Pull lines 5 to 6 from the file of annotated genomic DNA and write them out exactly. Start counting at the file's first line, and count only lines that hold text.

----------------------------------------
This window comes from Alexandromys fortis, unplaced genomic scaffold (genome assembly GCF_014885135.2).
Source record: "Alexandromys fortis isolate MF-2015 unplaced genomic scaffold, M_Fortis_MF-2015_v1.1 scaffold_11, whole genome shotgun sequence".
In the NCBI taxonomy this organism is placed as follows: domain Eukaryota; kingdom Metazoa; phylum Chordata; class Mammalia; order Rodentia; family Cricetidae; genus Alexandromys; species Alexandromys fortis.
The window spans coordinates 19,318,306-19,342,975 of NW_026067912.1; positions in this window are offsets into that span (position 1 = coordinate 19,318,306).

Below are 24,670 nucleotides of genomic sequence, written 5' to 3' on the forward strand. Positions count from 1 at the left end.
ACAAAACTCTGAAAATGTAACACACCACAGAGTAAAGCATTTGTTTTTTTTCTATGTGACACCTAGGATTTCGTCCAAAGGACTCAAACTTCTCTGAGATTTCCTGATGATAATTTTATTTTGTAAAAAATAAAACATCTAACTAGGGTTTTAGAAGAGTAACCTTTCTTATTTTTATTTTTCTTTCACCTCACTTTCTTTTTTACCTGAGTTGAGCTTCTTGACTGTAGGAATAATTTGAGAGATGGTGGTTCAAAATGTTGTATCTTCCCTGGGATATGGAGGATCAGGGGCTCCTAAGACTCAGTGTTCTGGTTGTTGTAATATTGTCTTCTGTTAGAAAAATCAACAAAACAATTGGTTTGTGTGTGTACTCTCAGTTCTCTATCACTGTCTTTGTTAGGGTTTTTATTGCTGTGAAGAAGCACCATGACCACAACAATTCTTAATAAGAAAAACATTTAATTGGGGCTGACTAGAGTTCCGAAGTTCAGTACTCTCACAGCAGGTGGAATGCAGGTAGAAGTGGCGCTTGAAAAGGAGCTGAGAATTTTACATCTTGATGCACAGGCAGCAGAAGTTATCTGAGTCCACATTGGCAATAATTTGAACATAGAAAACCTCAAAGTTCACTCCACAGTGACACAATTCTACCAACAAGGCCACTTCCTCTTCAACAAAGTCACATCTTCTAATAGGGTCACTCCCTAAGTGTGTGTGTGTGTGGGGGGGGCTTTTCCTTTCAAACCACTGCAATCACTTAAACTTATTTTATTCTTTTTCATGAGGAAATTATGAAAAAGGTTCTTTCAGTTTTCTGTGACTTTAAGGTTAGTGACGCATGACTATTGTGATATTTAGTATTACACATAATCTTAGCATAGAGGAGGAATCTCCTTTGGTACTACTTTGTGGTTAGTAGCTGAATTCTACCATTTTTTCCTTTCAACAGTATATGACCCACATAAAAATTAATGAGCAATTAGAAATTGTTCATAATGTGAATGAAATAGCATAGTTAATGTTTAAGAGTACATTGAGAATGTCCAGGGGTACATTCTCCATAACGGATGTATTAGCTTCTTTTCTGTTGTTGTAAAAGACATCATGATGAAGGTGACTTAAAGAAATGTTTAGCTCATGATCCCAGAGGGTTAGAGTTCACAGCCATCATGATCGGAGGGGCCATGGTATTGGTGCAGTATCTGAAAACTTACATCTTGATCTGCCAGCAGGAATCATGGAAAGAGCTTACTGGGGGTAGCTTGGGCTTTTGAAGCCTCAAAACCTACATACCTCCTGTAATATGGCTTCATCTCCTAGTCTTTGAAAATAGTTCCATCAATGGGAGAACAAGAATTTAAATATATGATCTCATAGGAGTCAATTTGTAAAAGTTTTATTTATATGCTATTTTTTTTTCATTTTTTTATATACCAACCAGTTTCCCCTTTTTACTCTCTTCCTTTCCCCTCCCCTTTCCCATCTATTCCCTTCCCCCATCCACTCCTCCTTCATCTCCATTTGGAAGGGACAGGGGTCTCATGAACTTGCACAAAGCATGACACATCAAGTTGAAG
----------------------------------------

Below are 24,670 nucleotides of genomic sequence, written 5' to 3' on the forward strand. Positions count from 1 at the left end.
ACAAAACTCTGAAAATGTAACACACCACAGAGTAAAGCATTTGTTTTTTTTCTATGTGACACCTAGGATTTCGTCCAAAGGACTCAAACTTCTCTGAGATTTCCTGATGATAATTTTATTTTGTAAAAAATAAAACATCTAACTAGGGTTTTAGAAGAGTAACCTTTCTTATTTTTATTTTTCTTTCACCTCACTTTCTTTTTTACCTGAGTTGAGCTTCTTGACTGTAGGAATAATTTGAGAGATGGTGGTTCAAAATGTTGTATCTTCCCTGGGATATGGAGGATCAGGGGCTCCTAAGACTCAGTGTTCTGGTTGTTGTAATATTGTCTTCTGTTAGAAAAATCAACAAAACAATTGGTTTGTGTGTGTACTCTCAGTTCTCTATCACTGTCTTTGTTAGGGTTTTTATTGCTGTGAAGAAGCACCATGACCACAACAATTCTTAATAAGAAAAACATTTAATTGGGGCTGACTAGAGTTCCGAAGTTCAGTACTCTCACAGCAGGTGGAATGCAGGTAGAAGTGGCGCTTGAAAAGGAGCTGAGAATTTTACATCTTGATGCACAGGCAGCAGAAGTTATCTGAGTCCACATTGGCAATAATTTGAACATAGAAAACCTCAAAGTTCACTCCACAGTGACACAATTCTACCAACAAGGCCACTTCCTCTTCAACAAAGTCACATCTTCTAATAGGGTCACTCCCTAAGTGTGTGTGTGTGTGGGGGGGGCTTTTCCTTTCAAACCACTGCAATCACTTAAACTTATTTTATTCTTTTTCATGAGGAAATTATGAAAAAGGTTCTTTCAGTTTTCTGTGACTTTAAGGTTAGTGACGCATGACTATTGTGATATTTAGTATTACACATAATCTTAGCATAGAGGAGGAATCTCCTTTGGTACTACTTTGTGGTTAGTAGCTGAATTCTACCATTTTTTCCTTTCAACAGTATATGACCCACATAAAAATTAATGAGCAATTAGAAATTGTTCATAATGTGAATGAAATAGCATAGTTAATGTTTAAGAGTACATTGAGAATGTCCAGGGGTACATTCTCCATAACGGATGTATTAGCTTCTTTTCTGTTGTTGTAAAAGACATCATGATGAAGGTGACTTAAAGAAATGTTTAGCTCATGATCCCAGAGGGTTAGAGTTCACAGCCATCATGATCGGAGGGGCCATGGTATTGGTGCAGTATCTGAAAACTTACATCTTGATCTGCCAGCAGGAATCATGGAAAGAGCTTACTGGGGGTAGCTTGGGCTTTTGAAGCCTCAAAACCTACATACCTCCTGTAATATGGCTTCATCTCCTAGTCTTTGAAAATAGTTCCATCAATGGGAGAACAAGAATTTAAATATATGATCTCATAGGAGTCAATTTGTAAAAGTTTTATTTATATGCTATTTTTTTTTCATTTTTTTATATACCAACCAGTTTCCCCTTTTTACTCTCTTCCTTTCCCCTCCCCTTTCCCATCTATTCCCTTCCCCCATCCACTCCTCCTTCATCTCCATTTGGAAGGGACAGGGGTCTCATGAACTTGCACAAAGCATGACACATCAAGTTGAAG